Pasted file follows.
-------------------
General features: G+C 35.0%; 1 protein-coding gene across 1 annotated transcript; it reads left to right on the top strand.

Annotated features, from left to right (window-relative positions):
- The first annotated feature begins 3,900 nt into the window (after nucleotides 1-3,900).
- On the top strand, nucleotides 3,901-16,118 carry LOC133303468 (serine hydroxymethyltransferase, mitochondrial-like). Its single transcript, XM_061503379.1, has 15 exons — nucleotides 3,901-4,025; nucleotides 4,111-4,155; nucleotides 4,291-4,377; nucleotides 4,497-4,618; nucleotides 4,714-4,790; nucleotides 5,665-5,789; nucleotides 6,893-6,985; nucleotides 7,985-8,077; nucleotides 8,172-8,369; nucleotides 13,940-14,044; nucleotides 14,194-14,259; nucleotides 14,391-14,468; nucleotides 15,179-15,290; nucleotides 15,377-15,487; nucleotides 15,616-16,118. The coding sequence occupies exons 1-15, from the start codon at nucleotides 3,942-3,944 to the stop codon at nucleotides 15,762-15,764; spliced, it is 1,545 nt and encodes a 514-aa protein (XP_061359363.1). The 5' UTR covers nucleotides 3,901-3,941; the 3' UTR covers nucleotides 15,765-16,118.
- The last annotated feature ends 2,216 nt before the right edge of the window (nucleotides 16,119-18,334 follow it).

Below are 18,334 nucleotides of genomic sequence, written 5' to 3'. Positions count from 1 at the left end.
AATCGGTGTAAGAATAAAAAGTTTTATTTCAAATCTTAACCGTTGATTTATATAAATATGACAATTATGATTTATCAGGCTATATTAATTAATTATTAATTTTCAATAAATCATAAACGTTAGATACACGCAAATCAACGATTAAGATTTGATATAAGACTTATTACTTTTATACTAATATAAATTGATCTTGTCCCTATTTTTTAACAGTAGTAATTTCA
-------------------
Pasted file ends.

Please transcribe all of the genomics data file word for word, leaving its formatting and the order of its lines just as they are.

General features: G+C 35.0%; 1 protein-coding gene across 1 annotated transcript; it reads left to right on the top strand.

Annotated features, from left to right (window-relative positions):
- The first annotated feature begins 3,900 nt into the window (after nucleotides 1-3,900).
- On the top strand, nucleotides 3,901-16,118 carry LOC133303468 (serine hydroxymethyltransferase, mitochondrial-like). Its single transcript, XM_061503379.1, has 15 exons — nucleotides 3,901-4,025; nucleotides 4,111-4,155; nucleotides 4,291-4,377; nucleotides 4,497-4,618; nucleotides 4,714-4,790; nucleotides 5,665-5,789; nucleotides 6,893-6,985; nucleotides 7,985-8,077; nucleotides 8,172-8,369; nucleotides 13,940-14,044; nucleotides 14,194-14,259; nucleotides 14,391-14,468; nucleotides 15,179-15,290; nucleotides 15,377-15,487; nucleotides 15,616-16,118. The coding sequence occupies exons 1-15, from the start codon at nucleotides 3,942-3,944 to the stop codon at nucleotides 15,762-15,764; spliced, it is 1,545 nt and encodes a 514-aa protein (XP_061359363.1). The 5' UTR covers nucleotides 3,901-3,941; the 3' UTR covers nucleotides 15,765-16,118.
- The last annotated feature ends 2,216 nt before the right edge of the window (nucleotides 16,119-18,334 follow it).

Below are 18,334 nucleotides of genomic sequence, written 5' to 3'. Positions count from 1 at the left end.
AATCGGTGTAAGAATAAAAAGTTTTATTTCAAATCTTAACCGTTGATTTATATAAATATGACAATTATGATTTATCAGGCTATATTAATTAATTATTAATTTTCAATAAATCATAAACGTTAGATACACGCAAATCAACGATTAAGATTTGATATAAGACTTATTACTTTTATACTAATATAAATTGATCTTGTCCCTATTTTTTAACAGTAGTAATTTCA